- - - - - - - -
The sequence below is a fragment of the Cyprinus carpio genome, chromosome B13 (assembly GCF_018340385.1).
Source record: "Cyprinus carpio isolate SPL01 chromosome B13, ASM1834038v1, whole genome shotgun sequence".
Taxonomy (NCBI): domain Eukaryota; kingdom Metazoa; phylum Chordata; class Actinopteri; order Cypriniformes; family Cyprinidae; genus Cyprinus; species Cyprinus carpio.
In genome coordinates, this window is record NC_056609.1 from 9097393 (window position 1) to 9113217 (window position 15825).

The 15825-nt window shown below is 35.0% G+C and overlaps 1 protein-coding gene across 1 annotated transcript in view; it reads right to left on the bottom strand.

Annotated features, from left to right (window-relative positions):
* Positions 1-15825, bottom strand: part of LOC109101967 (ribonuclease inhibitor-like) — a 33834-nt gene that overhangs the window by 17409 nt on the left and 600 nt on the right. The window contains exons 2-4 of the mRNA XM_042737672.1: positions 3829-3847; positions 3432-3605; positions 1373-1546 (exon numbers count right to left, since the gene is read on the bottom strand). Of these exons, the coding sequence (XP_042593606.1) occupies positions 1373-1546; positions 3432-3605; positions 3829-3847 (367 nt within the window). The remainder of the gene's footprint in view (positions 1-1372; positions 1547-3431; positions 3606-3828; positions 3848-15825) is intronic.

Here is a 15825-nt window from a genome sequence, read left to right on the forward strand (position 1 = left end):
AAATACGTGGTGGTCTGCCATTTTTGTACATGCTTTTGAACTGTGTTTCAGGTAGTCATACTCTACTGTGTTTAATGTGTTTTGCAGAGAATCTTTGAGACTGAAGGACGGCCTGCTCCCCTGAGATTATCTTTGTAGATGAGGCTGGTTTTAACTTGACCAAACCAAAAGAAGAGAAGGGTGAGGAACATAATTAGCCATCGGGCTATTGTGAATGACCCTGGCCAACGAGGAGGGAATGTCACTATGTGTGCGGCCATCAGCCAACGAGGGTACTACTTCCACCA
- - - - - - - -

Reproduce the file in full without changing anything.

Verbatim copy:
The sequence below is a fragment of the Cyprinus carpio genome, chromosome B13 (assembly GCF_018340385.1).
Source record: "Cyprinus carpio isolate SPL01 chromosome B13, ASM1834038v1, whole genome shotgun sequence".
Taxonomy (NCBI): domain Eukaryota; kingdom Metazoa; phylum Chordata; class Actinopteri; order Cypriniformes; family Cyprinidae; genus Cyprinus; species Cyprinus carpio.
In genome coordinates, this window is record NC_056609.1 from 9097393 (window position 1) to 9113217 (window position 15825).

The 15825-nt window shown below is 35.0% G+C and overlaps 1 protein-coding gene across 1 annotated transcript in view; it reads right to left on the bottom strand.

Annotated features, from left to right (window-relative positions):
* Positions 1-15825, bottom strand: part of LOC109101967 (ribonuclease inhibitor-like) — a 33834-nt gene that overhangs the window by 17409 nt on the left and 600 nt on the right. The window contains exons 2-4 of the mRNA XM_042737672.1: positions 3829-3847; positions 3432-3605; positions 1373-1546 (exon numbers count right to left, since the gene is read on the bottom strand). Of these exons, the coding sequence (XP_042593606.1) occupies positions 1373-1546; positions 3432-3605; positions 3829-3847 (367 nt within the window). The remainder of the gene's footprint in view (positions 1-1372; positions 1547-3431; positions 3606-3828; positions 3848-15825) is intronic.

Here is a 15825-nt window from a genome sequence, read left to right on the forward strand (position 1 = left end):
AAATACGTGGTGGTCTGCCATTTTTGTACATGCTTTTGAACTGTGTTTCAGGTAGTCATACTCTACTGTGTTTAATGTGTTTTGCAGAGAATCTTTGAGACTGAAGGACGGCCTGCTCCCCTGAGATTATCTTTGTAGATGAGGCTGGTTTTAACTTGACCAAACCAAAAGAAGAGAAGGGTGAGGAACATAATTAGCCATCGGGCTATTGTGAATGACCCTGGCCAACGAGGAGGGAATGTCACTATGTGTGCGGCCATCAGCCAACGAGGGTACTACTTCCACCA